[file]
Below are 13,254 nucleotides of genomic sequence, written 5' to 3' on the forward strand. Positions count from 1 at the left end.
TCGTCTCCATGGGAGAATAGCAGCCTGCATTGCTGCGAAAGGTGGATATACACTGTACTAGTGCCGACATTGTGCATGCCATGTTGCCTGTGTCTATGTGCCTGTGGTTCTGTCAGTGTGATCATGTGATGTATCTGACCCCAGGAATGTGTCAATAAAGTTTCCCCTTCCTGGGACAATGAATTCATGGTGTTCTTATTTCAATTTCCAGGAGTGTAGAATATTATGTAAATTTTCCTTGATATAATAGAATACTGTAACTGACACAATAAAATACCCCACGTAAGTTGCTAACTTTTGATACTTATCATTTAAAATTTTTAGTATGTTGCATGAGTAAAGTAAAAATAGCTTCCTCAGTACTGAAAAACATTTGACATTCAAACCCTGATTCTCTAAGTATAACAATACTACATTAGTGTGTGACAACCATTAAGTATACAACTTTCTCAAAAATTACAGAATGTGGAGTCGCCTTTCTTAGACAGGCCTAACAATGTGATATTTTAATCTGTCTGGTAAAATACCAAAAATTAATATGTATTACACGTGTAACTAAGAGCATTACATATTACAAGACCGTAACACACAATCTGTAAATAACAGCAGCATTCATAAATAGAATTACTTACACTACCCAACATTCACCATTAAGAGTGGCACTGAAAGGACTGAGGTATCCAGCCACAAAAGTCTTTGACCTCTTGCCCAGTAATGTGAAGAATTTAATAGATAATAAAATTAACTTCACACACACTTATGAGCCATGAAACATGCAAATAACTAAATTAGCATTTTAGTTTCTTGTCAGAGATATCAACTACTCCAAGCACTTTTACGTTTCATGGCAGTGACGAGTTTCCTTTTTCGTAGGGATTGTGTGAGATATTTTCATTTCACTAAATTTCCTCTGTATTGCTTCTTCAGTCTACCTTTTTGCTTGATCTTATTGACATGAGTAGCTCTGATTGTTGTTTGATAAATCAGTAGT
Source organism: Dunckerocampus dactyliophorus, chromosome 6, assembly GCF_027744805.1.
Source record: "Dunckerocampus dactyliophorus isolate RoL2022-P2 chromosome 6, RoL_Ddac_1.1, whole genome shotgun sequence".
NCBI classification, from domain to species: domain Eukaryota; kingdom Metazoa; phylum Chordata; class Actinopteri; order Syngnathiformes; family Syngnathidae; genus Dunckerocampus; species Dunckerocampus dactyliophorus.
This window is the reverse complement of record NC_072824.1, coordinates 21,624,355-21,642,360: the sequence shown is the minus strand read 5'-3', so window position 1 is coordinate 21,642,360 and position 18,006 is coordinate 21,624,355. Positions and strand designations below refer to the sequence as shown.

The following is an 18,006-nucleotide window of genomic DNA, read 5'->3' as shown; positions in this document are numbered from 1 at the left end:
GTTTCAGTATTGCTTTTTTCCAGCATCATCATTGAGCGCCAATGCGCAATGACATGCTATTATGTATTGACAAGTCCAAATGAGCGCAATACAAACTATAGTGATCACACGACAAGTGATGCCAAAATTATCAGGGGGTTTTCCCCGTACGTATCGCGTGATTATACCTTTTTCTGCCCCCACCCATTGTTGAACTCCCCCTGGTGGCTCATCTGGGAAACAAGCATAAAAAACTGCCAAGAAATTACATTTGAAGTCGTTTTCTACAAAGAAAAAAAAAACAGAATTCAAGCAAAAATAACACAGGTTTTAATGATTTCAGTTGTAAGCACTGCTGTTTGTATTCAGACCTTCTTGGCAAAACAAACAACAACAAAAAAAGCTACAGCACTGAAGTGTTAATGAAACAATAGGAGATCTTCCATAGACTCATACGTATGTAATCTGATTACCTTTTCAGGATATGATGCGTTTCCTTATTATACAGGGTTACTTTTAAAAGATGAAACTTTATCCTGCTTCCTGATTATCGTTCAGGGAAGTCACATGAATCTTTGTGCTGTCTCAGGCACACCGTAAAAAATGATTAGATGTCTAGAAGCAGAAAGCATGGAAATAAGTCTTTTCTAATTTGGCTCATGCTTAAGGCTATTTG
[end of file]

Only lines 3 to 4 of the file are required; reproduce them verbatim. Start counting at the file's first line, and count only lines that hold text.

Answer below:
Source organism: Dunckerocampus dactyliophorus, chromosome 6, assembly GCF_027744805.1.
Source record: "Dunckerocampus dactyliophorus isolate RoL2022-P2 chromosome 6, RoL_Ddac_1.1, whole genome shotgun sequence".